Terrible Threes

When you have a baby with you, you are the property of the public at large. They will stop you and speak to you and make sure you know how they feel. (I had forgotten this until recently. Now everyone, be it young children or old men, must tell me that my baby is cute. As if they are concerned that I haven’t noticed. Don’t worry, everyone. I have. She’s super cute. Even the other day when I got on the bus with Tessa in the Bjorn, the bus driver snuck a hand over to touch her little foot. Babies are like tiny tractor beams. Seriously.)

When Graham wasn’t even a year old, he and I were stuck in the Atlanta airport waiting for a flight out. One woman in the airport asked how old he was, I told her he was going to turn 1 soon. She said 1 is sweet. And she said 2 is good, too. “Don’t believe people about the terrible twos,” she said. “It’s three. That’s what you have to look out for.”

I’ve never forgotten that. And I’ve heard it plenty of times since.

Two is pretty great. They know they word “no” and they know how to throw tantrums, but they have yet to discover the heights they can reach with these tools.

Three is starting to rear its ugly head. We are one month away from a certain Bug’s birthday and I am already concerned that it’s going to get rough.

While he still has many of his sweet two year old behaviors, they are turning into three year old misbehaviors. Sure, he is quite polite when he says, “No, I am not,” but he sure is saying it a lot more than he used to. And we go much more quickly from one slightly worried “No, Mom” to the I-am-on-the-verge-of-death “NO MOM NO NO NO!”

Instead of “Milk, please?” now we’re hearing lots of “Mommy do it.” The “Mommy do it” is used in reference to pretty much everything, including but not limited to providing food and drink, cleaning up, getting a toy, going to bed, etc.

I am getting a little bit concerned about all our reward systems. He is starting to have a rather unhealthy obsession with his treats. And he likes them all. Ice cream, donuts, cake, fruit, chocolate, candy, lollipops, gummies, M&Ms, you name it he wants it. Apparently you are not supposed to do this stuff with your kids, though no one mentioned that to me until we already had it in place. I don’t know who the authority is that decides this stuff, but it worked with our ABA-style approach and our therapists okay’d everything so I am hoping it doesn’t lead to him being spoiled. Or candy-obsessed. I just picked up a book of Thomas stickers, so I’m planning to try and use those as incentives when possible.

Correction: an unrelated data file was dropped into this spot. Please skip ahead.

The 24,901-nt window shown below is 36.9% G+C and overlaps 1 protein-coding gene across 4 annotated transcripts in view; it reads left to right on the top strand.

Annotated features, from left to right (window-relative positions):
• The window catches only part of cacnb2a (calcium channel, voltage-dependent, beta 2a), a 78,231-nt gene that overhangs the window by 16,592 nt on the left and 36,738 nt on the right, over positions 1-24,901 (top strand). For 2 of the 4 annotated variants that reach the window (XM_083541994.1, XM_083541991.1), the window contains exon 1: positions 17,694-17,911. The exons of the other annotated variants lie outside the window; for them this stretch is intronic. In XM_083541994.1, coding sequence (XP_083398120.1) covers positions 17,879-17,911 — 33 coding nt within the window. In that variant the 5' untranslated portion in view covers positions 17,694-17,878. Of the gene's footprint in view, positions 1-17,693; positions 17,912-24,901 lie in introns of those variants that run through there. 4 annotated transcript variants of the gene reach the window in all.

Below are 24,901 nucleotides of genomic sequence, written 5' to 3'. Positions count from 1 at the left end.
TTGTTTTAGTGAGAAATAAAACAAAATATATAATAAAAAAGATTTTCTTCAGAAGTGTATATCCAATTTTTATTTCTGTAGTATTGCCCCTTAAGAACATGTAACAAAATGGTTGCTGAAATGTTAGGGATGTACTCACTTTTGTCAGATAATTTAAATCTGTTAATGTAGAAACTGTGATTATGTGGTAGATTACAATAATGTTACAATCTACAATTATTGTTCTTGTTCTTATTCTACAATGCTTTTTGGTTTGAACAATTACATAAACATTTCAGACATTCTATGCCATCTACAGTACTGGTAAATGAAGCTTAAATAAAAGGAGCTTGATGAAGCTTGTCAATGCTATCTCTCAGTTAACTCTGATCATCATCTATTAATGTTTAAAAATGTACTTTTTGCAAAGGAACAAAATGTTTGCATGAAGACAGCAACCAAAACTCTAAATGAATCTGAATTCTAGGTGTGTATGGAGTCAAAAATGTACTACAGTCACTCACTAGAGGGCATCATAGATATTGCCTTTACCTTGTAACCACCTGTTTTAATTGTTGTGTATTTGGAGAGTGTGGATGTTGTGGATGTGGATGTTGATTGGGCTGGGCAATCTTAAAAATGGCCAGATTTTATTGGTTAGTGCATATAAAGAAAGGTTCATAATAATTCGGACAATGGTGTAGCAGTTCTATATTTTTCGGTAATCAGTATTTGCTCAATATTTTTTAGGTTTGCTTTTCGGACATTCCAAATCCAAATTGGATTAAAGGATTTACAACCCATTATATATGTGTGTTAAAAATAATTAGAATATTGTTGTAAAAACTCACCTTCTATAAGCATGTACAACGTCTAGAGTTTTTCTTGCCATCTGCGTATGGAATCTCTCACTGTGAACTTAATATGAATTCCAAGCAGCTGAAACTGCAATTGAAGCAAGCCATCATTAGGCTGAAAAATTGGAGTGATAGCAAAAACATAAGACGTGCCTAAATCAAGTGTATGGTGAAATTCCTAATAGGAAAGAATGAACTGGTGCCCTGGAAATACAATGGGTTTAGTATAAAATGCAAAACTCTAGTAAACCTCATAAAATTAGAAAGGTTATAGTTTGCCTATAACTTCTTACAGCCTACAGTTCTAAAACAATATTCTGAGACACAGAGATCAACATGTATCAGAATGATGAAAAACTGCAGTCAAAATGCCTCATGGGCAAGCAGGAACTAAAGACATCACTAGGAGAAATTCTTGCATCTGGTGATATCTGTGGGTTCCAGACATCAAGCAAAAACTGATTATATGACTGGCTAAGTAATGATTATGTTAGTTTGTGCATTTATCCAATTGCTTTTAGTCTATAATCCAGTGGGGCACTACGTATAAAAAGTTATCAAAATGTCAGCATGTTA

On the other hand, he is still a veggie-loving fiend. He is practically vegan. And a lover of raw food. Peppers, cucumbers, carrots, peas, apples, oranges, bananas, strawberries. It is hard to get him to eat other things. (Except for treats or pretzel goldfish.) So I don’t worry too much about his nutrition. Mostly.

He can draw circles and squares. He can count to 10. He likes to sing the alphabet song. His smarts are definitely there. He’s also learning how to bend the rules.

He doesn’t always respond well to commands but the real problem is dealing with restrictions. As soon as you say, “Do not-” he’s already started tuning you out. Since ABA is based largely on rewarding for tasks completed, I’m kind of at a loss about how to respond when Graham violates a rule.

Yesterday I did our first time-out. It’s all I can think to do. I’m trying to be clear in what I say and quick in how I respond, but it’s going to be trial by error. I think the baby books say to start disciplining at 18 months, but with therapy we haven’t had to do much yet.

This morning I was talking about discipline with our therapist and we’re probably going to move to a reward chart and I got some advice on dealing with the time outs.

It’s still foreign to me. While Graham has a lot of the typical toddler outbursts and crazies, he has usually been so well behaved, in large part because of the routines and rewards of therapy. I know how much of a debt I owe to them in so many ways. But now we have to get ready to leave that behind.

I haven’t given much thought yet to the reality of full-day preschool 5 days a week, which Graham is going to start in September. I’ve been able to observe his therapy for months and it’s going to be strange to have so much of his day spent away from me. I’ve thought mostly about how I’ll have more freedom in my day to schedule it as I see fit. But I haven’t thought about how much I will miss my Grammer.

We’re going to be entering a new frontier. Three years old. Preschool.

The world of three is something I don’t feel prepared for. But then again, what have I ever felt prepared for with this kid?

Tell me you don't see plans to take over the world in that sneaky face.



  1. Rosey says

    Three’s an awesome age…the imagination and enthusiasm alone make it a year to remember. 🙂 Have fun, your little one is a real cutie!

  2. Jenny says

    Our 2-year-old is all about the terrible part of terrible 2’s a good deal of the time – some things are a teensy bit better with therapy, but we have a long way to go to manage his tantrums when he doesn’t get his way – or for mysterious sensory overload issues that we don’t understand, mainly due to his lack of verbal skills.
    I am dreading the 3-year-old preschool thing in a big, big, big way. I think his behavior might be getting better by then, with increased therapy (I hope anyway) – but there’s going to be some HUGE transitional issues then. Oy.

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